One-hand button lock system
Blade 2.75" (69.9mm)
Wave Damascus with ZDP-189, Mokume gane, Fossil Mammoth Bone, Sapphire
William Henry Lancet Barrow
The Lancet ‘Barrow’ features a beautiful frame in hand-forged Mokume Gane by Mike Sakmar, inlaid with a stunning piece of 10,000 year-old fossil Woolly Mammoth bone. The blade is our exclusive ‘Wave’ damascus with a ZDP-189 core. The one-hand button lock and the thumb stud are set with sapphires.
Sleek, elegant, refined, and comfortable in the hand and to the eye, the Lancet defines the essential gentleman’s folder in the modern world.
The ‘Barrow’ features some of the most exotic materials and hand-forged metals that are the hallmark of William Henry’s collections; a timeless heirloom to be proudly worn and used for a lifetime before being handed-down to another generation.
WAVE DAMASCUS WITH ZDP-189
William Henry’s patent pending Wave Damascus features a ZDP-189 core (HRC 67) clad with alternating layers of stainless steel and nickel silver. The billet, 45 layers in all, is patterned with a custom die to create the undulating waves that emerge across the bevels of the blade. This material can be dark-etched for contrast, or etched and re-polished for a more subtle pattern.
Mokume gane was developed in the 1600s in Japan, allegedly by an Akita prefecture metalsmith named Denbei Shoami (1651 to 1728). He used the mokume gane technique to dress up samurai swords.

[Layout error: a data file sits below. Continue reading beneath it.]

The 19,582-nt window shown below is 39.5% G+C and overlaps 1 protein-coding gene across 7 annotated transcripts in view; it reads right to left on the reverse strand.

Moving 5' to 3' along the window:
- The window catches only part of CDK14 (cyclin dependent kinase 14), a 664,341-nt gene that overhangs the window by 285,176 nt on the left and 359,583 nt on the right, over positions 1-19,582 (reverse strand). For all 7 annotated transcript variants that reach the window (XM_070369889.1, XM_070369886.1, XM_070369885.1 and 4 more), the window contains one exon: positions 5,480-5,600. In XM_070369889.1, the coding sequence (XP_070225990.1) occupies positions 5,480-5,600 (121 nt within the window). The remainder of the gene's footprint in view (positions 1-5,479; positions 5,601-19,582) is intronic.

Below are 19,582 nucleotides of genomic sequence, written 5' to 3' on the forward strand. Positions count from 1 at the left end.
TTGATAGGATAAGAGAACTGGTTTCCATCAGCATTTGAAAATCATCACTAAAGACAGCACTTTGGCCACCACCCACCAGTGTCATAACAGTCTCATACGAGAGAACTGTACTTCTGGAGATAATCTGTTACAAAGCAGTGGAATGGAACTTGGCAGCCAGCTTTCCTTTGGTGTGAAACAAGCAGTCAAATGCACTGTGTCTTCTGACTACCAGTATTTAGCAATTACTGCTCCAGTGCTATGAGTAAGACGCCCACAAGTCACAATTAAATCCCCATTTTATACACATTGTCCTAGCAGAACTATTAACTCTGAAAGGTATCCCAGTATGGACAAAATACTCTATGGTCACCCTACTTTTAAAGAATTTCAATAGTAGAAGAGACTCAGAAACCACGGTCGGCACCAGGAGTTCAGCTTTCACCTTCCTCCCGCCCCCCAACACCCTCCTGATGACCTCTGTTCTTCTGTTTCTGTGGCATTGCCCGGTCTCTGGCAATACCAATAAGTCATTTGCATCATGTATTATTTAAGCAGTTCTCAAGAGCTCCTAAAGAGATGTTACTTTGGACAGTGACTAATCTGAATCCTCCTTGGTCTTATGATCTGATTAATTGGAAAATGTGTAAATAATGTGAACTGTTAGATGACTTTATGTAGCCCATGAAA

The mokume gane technique involves fusing several layers of different metals, and artistically exposing sections of lower layers. The metal is often made to display a pattern that mimics wood grain. A variety of metals can be used to give different arrays of coloration.
Layers of metal are pressed together and fused with heat. The forged layers are carved to expose lower layers and are then pressed again. The carving and pressing is repeated to develop the pattern.
Today, some of the finest mokume in the world is made here in the USA, and William Henry is proud to offer a range of this material on our collections. Our mokume is generally made with copper, brass, and nickel silver in either a 45 or 89 layer billet, forged and patterned by hand.
FOSSIL MAMMOTH BONE
From a Woolly Mammoth that walked the Earth at least 10,000 years ago.
Modern humans coexisted with woolly mammoths during the Upper Paleolithic period when they entered Europe from Africa between 30,000 and 40,000 years ago. Prior to this, Neanderthals had coexisted with mammoths during the Middle Paleolithic and up to that time. Woolly mammoths were very important to Ice Age humans, and their survival may have depended on these animals in some areas.
The woolly mammoth is the next most depicted animal in Ice Age art after horses and bisons, and these images were produced up to 11.500 years ago. Today, more than five hundred depictions of woolly mammoths are known, in media ranging from carvings and cave paintings located in 46 caves in Russia, France and Spain, to sculptures and engravings made from different materials.
William Henry’s fossil Mammoth bone is harvested in Alaska and Siberia. It is a rare and mesmerizing material, a living testimony of the dawn of Mankind.